Armor & Mobility

FEB 2017

Military magazines in the United States and Canada, covering Armor and Mobility, focuses on tactical vehicles, C4ISR, Special Operations Forces, latest soldier equipment, shelters, and key DoD programs

Issue link:

Contents of this Issue


Page 6 of 27

The tests were completed in mid- November by the Army's Direct Reporting Program Manager Positioning, Navigation and Timing (PM PNT), in collaboration with the Communications-Electronics Research, Development, and Engineering Center (CERDEC). Over the course of eight weeks, anti-jam systems were tested in an anechoic chamber at the Radio-frequency Electromagnetic Compatibility and Antenna Test (REMCAT) facility located at Aberdeen Proving Ground. Ten antenna systems were assessed on their ability to receive GPS satellite signals in contested environments to accurately determine a platform's PNT. The antennas were tested in two configurations: stand alone on a ground plane and mounted on a Stryker vehicle. "PM PNT is dedicated to reducing Warfighter vulnerabilities and increasing PNT resiliency across the battlefield." said Deputy Program Manager Michael Trzeciak. "With the recent testing of anti-jam antenna capabilities, we're one step closer to ensuring our Soldiers have access to trusted GPS signals even when operating in contested environments." Supporting Signal Access GPS signals are inherently weak by the time they reach the earth's surface and susceptible to interference, whether accidental (such as terrain conditions) or intentional (such as jamming by an adversary). The job of anti-jam antennas is to enable continued access to GPS even when impeded or denied. The anti-jam capability is just one of the solutions under development within PM PNT. Assured PNT (A-PNT) is a system of systems solution designed to complement each other. In addition to anti-jam antennas, A-PNT consists of pseudolites, which will provide PNT data to users when GPS satellite signals are distorted or unavailable; dismounted PNT, a scalable and upgradable GPS receiver that will send secure PNT data to the Soldier; and mounted PNT, a scalable and upgradable PNT system for mounting within a platform. The A-PNT program focuses on platform distribution of PNT, scalable PNT architectures that outpace the threat, and the ability to upgrade to future technologies, including Military Code (M-Code). M-Code is expected to further improve anti-jamming capabilities and secure access of Military GPS signals. PM PNT continues to test system capabilities for the A-PNT program in an effort to deliver innovative PNT technologies that will augment and enhance GPS for Soldiers in the field. The A-PNT anti-jam antennas are expected to be available for fielding in fiscal year 2022. More info: Enhancing Capabilities to Field Efficiency The Army Rapid Capabilities Office (RCO) will incorporate Soldier feedback early and often, by working with operational units to execute tailored evaluations and confirm Soldier utility of prototypes. One venue the office will use to obtain Soldier feedback is the Army Warfighting Assessment (AWA) and the Network Integration Evaluation (NIE). The AWA and NIE are Soldier-led assessments of new technologies conducted in a realistic and rigorous operational environment. While the NIE has been held twice a year since 2011 with the 2nd Brigade, 1st Armored Division, the Army is now conducting one annual NIE and one annual AWA and rotating in different units for each exercise. The NIEs focus on formal tests of tactical network and mission command systems, while the AWAs provide an experimental environment with participation from joint and multinational forces to shape requirements and improve capabilities. The first official AWA took place from Oct. 17-28, 2016, at Ft. Bliss, TX, and White Sands Missile Range, NM. It included electronic warfare, cyber and counter-unmanned aircraft systems (C-UAS) scenarios and technologies that will inform Rapid Capabilities Office efforts. Going forward, the Army RCO will continue to lever-age the NIE, AWA, Combat Training Center rotations and other opportunities to expedite the evaluation and feedback process. Emerging Technologies Office Cognizant that the Army doesn't have all the answers, the Rapid Capabilities Office will leverage innovation by other government agencies and industry partners to deliver solutions on an accelerated timeline. Within the Army RCO, there is a dedicated cell called the Emerging Technologies Office (ETO), which will engage directly and continuously to align, understand and drive academia, industry and Science & Technology solutions to near-term and emerging threats with development and demonstration of revolutionary new capabilities. The ETO will host industry days and other forums, and serve as an ombudsman, collaborating with industry to direct efforts towards specific areas of need. More info: AVOIDING A JAM The U.S. Army recently completed an extensive laboratory test of Global Positioning System (GPS) Anti-Jam antenna capabilities, a key step toward enabling Soldiers to maneuver safely on the battlefield. By Caitlin O'Neill, Direct Reporting Program Manager Positioning, Navigation and Timing (PM PNT) staff writer An anti-jam antenna is installed onto a Stryker vehicle during a test late last year by the Army's Direct Reporting Program Manager Positioning, Navigation and Timing (PM PNT), in collaboration with the Communications-Electronics Research, Development, and Engineering Center (CERDEC). Photo by U.S. Army Photo Lindsey Rash, CERDEC CP&ID Armor & Mobility | February 2017 | 5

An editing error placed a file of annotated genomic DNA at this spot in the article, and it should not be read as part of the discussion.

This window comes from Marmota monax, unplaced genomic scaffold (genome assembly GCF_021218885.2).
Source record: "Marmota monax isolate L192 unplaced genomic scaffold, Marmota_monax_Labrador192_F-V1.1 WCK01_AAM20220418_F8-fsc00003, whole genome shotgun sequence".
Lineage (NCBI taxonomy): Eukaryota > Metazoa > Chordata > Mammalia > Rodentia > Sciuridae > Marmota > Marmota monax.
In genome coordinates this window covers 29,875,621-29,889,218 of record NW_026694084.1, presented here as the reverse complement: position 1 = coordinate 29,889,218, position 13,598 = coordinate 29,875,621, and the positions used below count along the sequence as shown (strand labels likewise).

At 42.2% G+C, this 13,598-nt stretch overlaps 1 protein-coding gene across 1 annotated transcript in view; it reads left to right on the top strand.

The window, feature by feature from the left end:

Articles in this issue

Links on this page

Archives of this issue

view archives of Armor & Mobility - FEB 2017